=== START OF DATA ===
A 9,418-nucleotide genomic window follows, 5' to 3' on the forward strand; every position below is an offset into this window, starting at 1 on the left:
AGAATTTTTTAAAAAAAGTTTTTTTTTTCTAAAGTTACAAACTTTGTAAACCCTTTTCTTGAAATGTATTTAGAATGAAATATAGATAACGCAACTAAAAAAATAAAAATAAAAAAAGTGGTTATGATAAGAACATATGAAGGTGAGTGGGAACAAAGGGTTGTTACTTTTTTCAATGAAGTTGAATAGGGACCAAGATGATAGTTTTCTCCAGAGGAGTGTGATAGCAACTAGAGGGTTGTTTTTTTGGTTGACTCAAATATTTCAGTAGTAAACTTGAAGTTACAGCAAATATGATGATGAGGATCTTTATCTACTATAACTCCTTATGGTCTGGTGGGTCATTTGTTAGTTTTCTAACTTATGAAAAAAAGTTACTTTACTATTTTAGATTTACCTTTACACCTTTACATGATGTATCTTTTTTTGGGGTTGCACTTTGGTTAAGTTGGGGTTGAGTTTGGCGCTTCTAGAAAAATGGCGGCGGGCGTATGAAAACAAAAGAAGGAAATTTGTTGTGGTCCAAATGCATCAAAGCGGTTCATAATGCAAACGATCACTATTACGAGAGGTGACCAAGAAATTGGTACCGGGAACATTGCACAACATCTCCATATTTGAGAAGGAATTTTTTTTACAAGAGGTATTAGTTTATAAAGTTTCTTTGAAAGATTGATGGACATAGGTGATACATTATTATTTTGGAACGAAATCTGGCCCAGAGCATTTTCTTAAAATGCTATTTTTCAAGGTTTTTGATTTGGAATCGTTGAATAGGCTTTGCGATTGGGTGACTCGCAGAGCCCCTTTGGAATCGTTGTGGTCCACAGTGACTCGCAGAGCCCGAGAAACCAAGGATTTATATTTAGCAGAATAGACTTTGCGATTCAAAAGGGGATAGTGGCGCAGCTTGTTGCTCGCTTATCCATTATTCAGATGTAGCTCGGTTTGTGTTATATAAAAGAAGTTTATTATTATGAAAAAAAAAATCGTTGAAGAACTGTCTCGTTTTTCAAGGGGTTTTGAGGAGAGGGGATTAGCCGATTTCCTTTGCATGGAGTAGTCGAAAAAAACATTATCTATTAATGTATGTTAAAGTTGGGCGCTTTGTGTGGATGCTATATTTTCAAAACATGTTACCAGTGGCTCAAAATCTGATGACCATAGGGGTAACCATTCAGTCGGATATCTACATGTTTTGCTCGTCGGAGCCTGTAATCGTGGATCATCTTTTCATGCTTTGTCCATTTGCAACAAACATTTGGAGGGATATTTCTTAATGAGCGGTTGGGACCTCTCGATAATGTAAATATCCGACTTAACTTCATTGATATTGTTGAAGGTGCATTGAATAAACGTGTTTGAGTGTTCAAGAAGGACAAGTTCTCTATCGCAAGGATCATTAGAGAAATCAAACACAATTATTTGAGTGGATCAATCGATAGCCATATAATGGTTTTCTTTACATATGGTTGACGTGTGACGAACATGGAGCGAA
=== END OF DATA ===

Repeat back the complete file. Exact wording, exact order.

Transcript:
A 9,418-nucleotide genomic window follows, 5' to 3' on the forward strand; every position below is an offset into this window, starting at 1 on the left:
AGAATTTTTTAAAAAAAGTTTTTTTTTTCTAAAGTTACAAACTTTGTAAACCCTTTTCTTGAAATGTATTTAGAATGAAATATAGATAACGCAACTAAAAAAATAAAAATAAAAAAAGTGGTTATGATAAGAACATATGAAGGTGAGTGGGAACAAAGGGTTGTTACTTTTTTCAATGAAGTTGAATAGGGACCAAGATGATAGTTTTCTCCAGAGGAGTGTGATAGCAACTAGAGGGTTGTTTTTTTGGTTGACTCAAATATTTCAGTAGTAAACTTGAAGTTACAGCAAATATGATGATGAGGATCTTTATCTACTATAACTCCTTATGGTCTGGTGGGTCATTTGTTAGTTTTCTAACTTATGAAAAAAAGTTACTTTACTATTTTAGATTTACCTTTACACCTTTACATGATGTATCTTTTTTTGGGGTTGCACTTTGGTTAAGTTGGGGTTGAGTTTGGCGCTTCTAGAAAAATGGCGGCGGGCGTATGAAAACAAAAGAAGGAAATTTGTTGTGGTCCAAATGCATCAAAGCGGTTCATAATGCAAACGATCACTATTACGAGAGGTGACCAAGAAATTGGTACCGGGAACATTGCACAACATCTCCATATTTGAGAAGGAATTTTTTTTACAAGAGGTATTAGTTTATAAAGTTTCTTTGAAAGATTGATGGACATAGGTGATACATTATTATTTTGGAACGAAATCTGGCCCAGAGCATTTTCTTAAAATGCTATTTTTCAAGGTTTTTGATTTGGAATCGTTGAATAGGCTTTGCGATTGGGTGACTCGCAGAGCCCCTTTGGAATCGTTGTGGTCCACAGTGACTCGCAGAGCCCGAGAAACCAAGGATTTATATTTAGCAGAATAGACTTTGCGATTCAAAAGGGGATAGTGGCGCAGCTTGTTGCTCGCTTATCCATTATTCAGATGTAGCTCGGTTTGTGTTATATAAAAGAAGTTTATTATTATGAAAAAAAAAATCGTTGAAGAACTGTCTCGTTTTTCAAGGGGTTTTGAGGAGAGGGGATTAGCCGATTTCCTTTGCATGGAGTAGTCGAAAAAAACATTATCTATTAATGTATGTTAAAGTTGGGCGCTTTGTGTGGATGCTATATTTTCAAAACATGTTACCAGTGGCTCAAAATCTGATGACCATAGGGGTAACCATTCAGTCGGATATCTACATGTTTTGCTCGTCGGAGCCTGTAATCGTGGATCATCTTTTCATGCTTTGTCCATTTGCAACAAACATTTGGAGGGATATTTCTTAATGAGCGGTTGGGACCTCTCGATAATGTAAATATCCGACTTAACTTCATTGATATTGTTGAAGGTGCATTGAATAAACGTGTTTGAGTGTTCAAGAAGGACAAGTTCTCTATCGCAAGGATCATTAGAGAAATCAAACACAATTATTTGAGTGGATCAATCGATAGCCATATAATGGTTTTCTTTACATATGGTTGACGTGTGACGAACATGGAGCGAA